I appreciated the stance we took at the time, but looking back on it now, that new host announcement feels emblematic of a major blindspot on our show. 


EMMANUEL: We often had conversations about how we didn’t like that our listeners had negative reactions to the sorts of stories I was interested in, stories about race and identity, even though we were the ones who made a show that so often ignored race and identity. 

We never asked a crucial question: What was it about what we were previously making that required us to lecture our listeners?  

If I’m honest, the internet criticism of my work on the show that always felt the worst wasn’t racist or bad faith stuff people said about me. It was something they said about my stories that always felt pretty true — that my reporting just didn’t sound like something that belonged on the version of Reply All that so many listeners had come to all know and love. 

The thing that excited me about becoming a host on this show, and excited my colleagues, was that my stories might not feel out of place on the show anymore, and that by proxy, other kinds of stories other people wanted to do wouldn’t feel out of place — that the show might actually change.                         

But that didn’t really end up happening.  

We did do some work to try and internally change how the show functioned, tried to figure out my new role, tried to make some of our processes at the show better.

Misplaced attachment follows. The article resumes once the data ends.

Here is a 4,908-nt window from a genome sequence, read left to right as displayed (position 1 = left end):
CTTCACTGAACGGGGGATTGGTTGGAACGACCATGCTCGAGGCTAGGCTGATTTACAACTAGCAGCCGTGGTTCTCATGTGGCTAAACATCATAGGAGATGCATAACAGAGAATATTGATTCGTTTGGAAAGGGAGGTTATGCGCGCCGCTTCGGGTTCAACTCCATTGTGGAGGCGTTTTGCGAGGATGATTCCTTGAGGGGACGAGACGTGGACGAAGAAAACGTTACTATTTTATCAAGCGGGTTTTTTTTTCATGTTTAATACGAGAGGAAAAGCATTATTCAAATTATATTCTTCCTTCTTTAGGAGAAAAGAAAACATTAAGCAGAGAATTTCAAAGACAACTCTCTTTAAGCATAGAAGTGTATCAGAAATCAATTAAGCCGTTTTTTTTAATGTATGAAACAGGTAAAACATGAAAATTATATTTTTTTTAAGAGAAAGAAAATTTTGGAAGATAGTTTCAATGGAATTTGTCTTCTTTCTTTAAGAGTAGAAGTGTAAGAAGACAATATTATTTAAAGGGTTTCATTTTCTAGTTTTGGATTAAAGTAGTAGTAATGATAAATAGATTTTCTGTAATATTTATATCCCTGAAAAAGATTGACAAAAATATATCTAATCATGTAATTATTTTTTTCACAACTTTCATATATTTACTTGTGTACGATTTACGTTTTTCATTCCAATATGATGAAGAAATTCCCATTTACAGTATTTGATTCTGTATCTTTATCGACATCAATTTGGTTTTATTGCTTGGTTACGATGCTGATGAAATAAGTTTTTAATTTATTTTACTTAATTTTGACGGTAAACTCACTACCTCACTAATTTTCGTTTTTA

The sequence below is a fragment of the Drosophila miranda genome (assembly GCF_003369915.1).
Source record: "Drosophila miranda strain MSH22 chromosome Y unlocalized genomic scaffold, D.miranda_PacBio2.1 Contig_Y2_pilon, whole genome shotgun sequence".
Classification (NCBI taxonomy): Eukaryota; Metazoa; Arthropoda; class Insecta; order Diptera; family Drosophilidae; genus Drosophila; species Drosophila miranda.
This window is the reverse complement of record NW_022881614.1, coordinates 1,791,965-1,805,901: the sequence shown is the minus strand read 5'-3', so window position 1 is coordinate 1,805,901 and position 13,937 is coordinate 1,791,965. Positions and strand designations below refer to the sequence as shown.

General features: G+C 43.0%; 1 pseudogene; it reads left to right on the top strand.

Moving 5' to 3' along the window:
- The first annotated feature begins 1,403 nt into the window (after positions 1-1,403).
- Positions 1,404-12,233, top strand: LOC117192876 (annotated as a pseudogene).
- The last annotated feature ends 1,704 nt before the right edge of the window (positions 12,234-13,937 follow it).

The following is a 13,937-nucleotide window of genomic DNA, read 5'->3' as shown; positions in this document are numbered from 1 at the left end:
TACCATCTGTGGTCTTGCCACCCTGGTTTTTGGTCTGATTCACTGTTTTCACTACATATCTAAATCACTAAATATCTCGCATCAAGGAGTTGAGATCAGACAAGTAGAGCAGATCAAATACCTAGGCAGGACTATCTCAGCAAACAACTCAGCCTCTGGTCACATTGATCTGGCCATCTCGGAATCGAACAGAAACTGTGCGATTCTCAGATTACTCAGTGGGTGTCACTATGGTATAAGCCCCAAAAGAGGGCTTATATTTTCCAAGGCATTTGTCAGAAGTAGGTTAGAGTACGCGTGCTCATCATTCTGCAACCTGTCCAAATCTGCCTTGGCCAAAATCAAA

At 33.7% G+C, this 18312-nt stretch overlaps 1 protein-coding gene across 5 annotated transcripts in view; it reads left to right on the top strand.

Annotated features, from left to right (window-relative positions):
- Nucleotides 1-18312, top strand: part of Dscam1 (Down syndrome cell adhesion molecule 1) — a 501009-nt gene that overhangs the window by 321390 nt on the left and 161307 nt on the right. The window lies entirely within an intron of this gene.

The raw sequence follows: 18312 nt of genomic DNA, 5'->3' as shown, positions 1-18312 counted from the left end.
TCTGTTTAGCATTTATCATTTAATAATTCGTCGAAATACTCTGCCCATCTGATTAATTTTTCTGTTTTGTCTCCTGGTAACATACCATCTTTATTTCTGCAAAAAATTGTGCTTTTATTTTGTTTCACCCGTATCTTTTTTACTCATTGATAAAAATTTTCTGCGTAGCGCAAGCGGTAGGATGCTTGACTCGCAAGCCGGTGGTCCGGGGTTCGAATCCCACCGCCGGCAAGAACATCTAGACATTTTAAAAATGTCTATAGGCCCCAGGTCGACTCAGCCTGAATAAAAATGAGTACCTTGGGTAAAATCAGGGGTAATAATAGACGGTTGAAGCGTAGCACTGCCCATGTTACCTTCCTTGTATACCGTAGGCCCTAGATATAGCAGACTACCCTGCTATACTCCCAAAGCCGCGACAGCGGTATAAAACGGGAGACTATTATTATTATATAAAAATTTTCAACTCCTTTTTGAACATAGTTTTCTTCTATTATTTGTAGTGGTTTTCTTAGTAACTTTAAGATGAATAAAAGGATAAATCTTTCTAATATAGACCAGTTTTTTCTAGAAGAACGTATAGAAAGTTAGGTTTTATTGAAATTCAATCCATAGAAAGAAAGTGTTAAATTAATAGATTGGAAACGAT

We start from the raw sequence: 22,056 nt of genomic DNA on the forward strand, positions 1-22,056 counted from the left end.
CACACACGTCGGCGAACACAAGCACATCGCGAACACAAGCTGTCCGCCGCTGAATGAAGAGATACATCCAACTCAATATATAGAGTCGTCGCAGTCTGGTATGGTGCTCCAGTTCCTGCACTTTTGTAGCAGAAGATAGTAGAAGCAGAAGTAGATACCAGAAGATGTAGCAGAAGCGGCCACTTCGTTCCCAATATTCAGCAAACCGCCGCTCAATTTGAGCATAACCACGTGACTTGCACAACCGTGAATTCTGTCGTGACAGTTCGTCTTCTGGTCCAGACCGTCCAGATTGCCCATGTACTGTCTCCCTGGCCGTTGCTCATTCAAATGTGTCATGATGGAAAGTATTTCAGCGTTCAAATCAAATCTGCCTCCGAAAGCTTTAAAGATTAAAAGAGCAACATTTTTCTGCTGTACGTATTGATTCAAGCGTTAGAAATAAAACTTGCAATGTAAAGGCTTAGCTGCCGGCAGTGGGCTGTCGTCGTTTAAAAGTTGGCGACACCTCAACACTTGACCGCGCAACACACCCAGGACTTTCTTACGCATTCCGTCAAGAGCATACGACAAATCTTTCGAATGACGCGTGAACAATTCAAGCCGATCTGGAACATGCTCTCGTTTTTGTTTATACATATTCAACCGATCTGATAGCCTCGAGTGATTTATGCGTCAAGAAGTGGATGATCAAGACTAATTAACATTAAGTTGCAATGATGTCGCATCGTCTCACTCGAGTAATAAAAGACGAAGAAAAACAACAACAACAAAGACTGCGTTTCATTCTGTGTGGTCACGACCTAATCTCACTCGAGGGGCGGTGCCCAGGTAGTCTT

But we weren’t honest with ourselves about the work we needed to do to tell the stories we wanted.

And that was especially true when it came to telling a very complicated story about race in the workplace: ”The Test Kitchen”.

SRUTHI PINNAMANENI: So I'm going to tell you that story in four parts

A story about Bon Appetit. 

SRUTHI PINNAMENENI: It all started a decade ago when the man in charge would build that place with a fundamental flaw

Obviously, there’s a lot that happened there. There are some things that I can talk about and that we're gonna talk about in just a second… but there are also some things that we just can’t get into. I don’t speak for Gimlet as a company, and there are really private interpersonal matters, the kind you’ll find in varying degrees at any workplace, that I can’t explore. 

I will say though, you’re not gonna hear me explain what happened by myself. 

Because honestly, everyone on staff has been mulling this over, including my colleague and co-host Alex Goldman.

Hey, Alex. 

ALEX: Hey. 

EMMANUEL: So, I don't know, I think probably a lot of listeners have listened to this episode so far, and have just, probably been wondering where you’ve been in all of this? Right?

ALEX: Well, I mean, like you said earlier, we’ve all been spending a lot of time reflecting on the making of The Test Kitchen... And more than anything, what we want to do is apologize. We really hurt a lot of people. We hurt people from Bon Appetit, we hurt our colleagues, and we hurt our listeners. We are very very sorry.